From time to time Elie tells us something unusual about the psychology of concentration camp life and here divulges an instance involving a work detail headed up by Idek, a bully Kapo. Normally, Elie and his father worked in an electronics warehouse at Buna but this incident occurs at a rail depot where they had to load Deisel engines. Idek breaks out into a frenzy over Elie’s father’s laziness and begins beating him with an iron bar. You can imagine the blows were not light. The father is in fact beaten so badly he is described as “broke in two,” like a tree struck by lightning, whereupon he collapses. And here is the strange part. Elie describes his anger as not directed towards Idek but wholly against his father “for not knowing how to avoid Idek’s outbreak.” If true, this is indeed bizarre. Elie blames the effects on camp life, but seen from a nature versus nurture viewpoint, one wonders at the boy’s character and what he is made of. One often learns the worst about oneself under conditions of turmoil and stress. And it is not the last of our friend Idek.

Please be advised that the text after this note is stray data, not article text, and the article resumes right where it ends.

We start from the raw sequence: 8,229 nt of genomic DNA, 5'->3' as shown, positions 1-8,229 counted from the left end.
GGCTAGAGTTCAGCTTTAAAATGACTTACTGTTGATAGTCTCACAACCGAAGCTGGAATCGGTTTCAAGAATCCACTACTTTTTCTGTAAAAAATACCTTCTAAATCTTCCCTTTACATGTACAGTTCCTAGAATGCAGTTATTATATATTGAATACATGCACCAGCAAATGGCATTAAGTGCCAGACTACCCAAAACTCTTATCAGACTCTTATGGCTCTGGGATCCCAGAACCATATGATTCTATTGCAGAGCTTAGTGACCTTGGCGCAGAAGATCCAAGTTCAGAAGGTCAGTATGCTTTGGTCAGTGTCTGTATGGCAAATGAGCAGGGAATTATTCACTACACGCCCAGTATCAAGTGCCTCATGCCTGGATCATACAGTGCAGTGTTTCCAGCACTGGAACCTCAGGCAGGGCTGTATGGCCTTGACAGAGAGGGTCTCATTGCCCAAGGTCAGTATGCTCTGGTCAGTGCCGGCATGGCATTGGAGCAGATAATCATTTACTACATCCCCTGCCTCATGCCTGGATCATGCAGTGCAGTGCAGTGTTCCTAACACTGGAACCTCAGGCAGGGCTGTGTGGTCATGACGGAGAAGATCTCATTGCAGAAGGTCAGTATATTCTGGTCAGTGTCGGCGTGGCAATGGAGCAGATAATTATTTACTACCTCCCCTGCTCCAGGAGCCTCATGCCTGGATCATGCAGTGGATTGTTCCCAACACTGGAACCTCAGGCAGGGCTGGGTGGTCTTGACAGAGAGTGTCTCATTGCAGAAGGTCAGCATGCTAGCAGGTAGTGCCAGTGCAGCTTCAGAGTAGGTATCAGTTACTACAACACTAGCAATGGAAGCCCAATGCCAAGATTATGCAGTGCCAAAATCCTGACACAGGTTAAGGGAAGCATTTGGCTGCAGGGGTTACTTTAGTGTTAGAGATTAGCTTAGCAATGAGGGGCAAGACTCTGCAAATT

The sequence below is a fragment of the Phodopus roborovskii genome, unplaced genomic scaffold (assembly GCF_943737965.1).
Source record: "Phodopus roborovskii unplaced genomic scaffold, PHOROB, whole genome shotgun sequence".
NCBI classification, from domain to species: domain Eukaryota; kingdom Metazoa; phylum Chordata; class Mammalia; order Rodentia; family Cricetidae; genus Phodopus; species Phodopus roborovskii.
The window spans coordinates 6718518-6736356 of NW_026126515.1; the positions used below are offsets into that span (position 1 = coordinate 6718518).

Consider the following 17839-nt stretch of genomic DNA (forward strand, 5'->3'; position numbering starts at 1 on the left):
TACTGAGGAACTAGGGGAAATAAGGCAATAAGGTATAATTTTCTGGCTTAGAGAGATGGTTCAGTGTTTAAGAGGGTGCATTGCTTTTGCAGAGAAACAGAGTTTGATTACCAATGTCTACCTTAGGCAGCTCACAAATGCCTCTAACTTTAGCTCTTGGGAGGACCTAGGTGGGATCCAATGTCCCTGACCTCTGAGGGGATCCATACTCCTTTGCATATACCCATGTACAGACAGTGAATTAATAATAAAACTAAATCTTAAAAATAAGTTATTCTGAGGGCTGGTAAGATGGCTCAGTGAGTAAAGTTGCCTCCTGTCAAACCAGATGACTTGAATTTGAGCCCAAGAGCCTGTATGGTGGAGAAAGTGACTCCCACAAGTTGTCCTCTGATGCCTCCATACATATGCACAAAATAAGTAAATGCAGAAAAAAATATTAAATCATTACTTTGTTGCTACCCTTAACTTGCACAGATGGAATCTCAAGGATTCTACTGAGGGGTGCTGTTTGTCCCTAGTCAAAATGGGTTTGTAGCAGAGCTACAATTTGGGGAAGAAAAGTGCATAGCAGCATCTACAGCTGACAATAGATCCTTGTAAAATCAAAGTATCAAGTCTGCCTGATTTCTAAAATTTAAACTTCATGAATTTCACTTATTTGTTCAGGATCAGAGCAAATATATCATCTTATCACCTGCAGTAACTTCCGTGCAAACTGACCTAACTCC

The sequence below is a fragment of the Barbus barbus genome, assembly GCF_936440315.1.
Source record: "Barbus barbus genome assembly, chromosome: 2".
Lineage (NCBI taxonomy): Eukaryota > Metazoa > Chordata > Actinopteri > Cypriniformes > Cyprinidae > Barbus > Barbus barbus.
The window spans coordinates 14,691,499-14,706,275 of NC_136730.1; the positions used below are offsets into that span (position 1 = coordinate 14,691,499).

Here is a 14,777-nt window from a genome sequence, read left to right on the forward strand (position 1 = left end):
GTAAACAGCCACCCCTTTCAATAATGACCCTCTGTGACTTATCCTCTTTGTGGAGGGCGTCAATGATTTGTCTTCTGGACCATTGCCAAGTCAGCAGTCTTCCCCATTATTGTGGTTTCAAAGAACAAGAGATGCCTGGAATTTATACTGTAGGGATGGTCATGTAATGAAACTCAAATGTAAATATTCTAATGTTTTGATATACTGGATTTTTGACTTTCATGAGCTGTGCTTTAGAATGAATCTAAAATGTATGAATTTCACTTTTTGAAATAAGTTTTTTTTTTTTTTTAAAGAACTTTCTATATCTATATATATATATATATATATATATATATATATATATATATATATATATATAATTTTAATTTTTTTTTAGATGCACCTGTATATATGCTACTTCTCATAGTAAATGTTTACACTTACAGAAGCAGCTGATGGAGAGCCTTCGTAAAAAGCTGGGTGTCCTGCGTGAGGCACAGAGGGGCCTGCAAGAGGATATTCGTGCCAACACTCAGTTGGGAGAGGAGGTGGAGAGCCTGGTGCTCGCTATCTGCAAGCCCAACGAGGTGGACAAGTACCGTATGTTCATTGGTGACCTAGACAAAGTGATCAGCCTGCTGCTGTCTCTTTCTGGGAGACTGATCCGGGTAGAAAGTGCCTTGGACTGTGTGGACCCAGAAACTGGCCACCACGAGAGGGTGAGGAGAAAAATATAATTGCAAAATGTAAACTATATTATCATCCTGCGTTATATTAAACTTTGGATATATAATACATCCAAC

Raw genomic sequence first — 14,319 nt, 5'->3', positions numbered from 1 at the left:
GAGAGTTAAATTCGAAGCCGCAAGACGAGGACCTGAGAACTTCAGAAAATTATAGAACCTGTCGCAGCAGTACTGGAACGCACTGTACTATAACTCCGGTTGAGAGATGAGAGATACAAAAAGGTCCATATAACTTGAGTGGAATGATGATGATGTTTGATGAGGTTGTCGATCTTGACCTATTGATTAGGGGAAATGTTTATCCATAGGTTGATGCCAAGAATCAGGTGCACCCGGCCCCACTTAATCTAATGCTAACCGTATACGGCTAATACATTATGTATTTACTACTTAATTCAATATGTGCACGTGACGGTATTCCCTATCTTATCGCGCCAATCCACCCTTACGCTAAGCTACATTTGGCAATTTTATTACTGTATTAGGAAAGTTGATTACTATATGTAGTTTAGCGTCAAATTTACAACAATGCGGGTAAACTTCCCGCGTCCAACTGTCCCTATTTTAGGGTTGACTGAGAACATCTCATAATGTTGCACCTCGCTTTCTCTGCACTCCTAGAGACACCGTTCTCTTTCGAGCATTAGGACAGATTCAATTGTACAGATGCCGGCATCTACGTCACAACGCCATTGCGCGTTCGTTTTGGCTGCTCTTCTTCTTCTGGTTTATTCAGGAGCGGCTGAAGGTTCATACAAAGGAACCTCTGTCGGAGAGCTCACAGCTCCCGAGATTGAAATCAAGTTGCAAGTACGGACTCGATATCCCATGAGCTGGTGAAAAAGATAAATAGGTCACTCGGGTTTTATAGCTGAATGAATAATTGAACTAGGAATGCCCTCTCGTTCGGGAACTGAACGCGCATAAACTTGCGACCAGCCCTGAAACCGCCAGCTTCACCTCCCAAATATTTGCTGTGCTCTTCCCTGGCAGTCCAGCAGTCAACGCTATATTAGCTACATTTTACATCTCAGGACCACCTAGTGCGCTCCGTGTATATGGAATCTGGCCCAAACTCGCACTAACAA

Elie would learn something about his comrades, too. Take Franek, for example. Franek, the former student from Warsaw. Franek, a Pole and fellow Jew, who was also their foreman. It now seems that someone else besides the Jewish dentist wants Elie’s gold crown and that person is Franek. Jews, we are told, love gold. And we are reminded of this by Woody Allen of all people, himself Jewish, whose film “Annie Hall” shows actual German newsreel footage of abandoned cars on the outskirts of Paris accompanied by English sub-titles telling us these were Jews attempting to flee the Germans with all their… gold! So who can blame Franek? No longer the sympathetic, intelligent youth, Franek attempts to persuade Elie through his father, savagely thrashing the father every time he marches out of step. Elie tries to teach his father how to march correctly, but it is no good. The father remains unregimented, and for that, continues to receive beatings until finally, Elie consents to give up his crown. By now, however, Franek wants a ration of bread for having been kept waiting – this, to go to the famous dentist from Warsaw who’s going to do the extraction. It’s not much of a fee really and the old adage applies: you get what you pay for. The famous dentist pulls the tooth in a lavatory with a rusty spoon! And this is a Jewish, not a German dentist.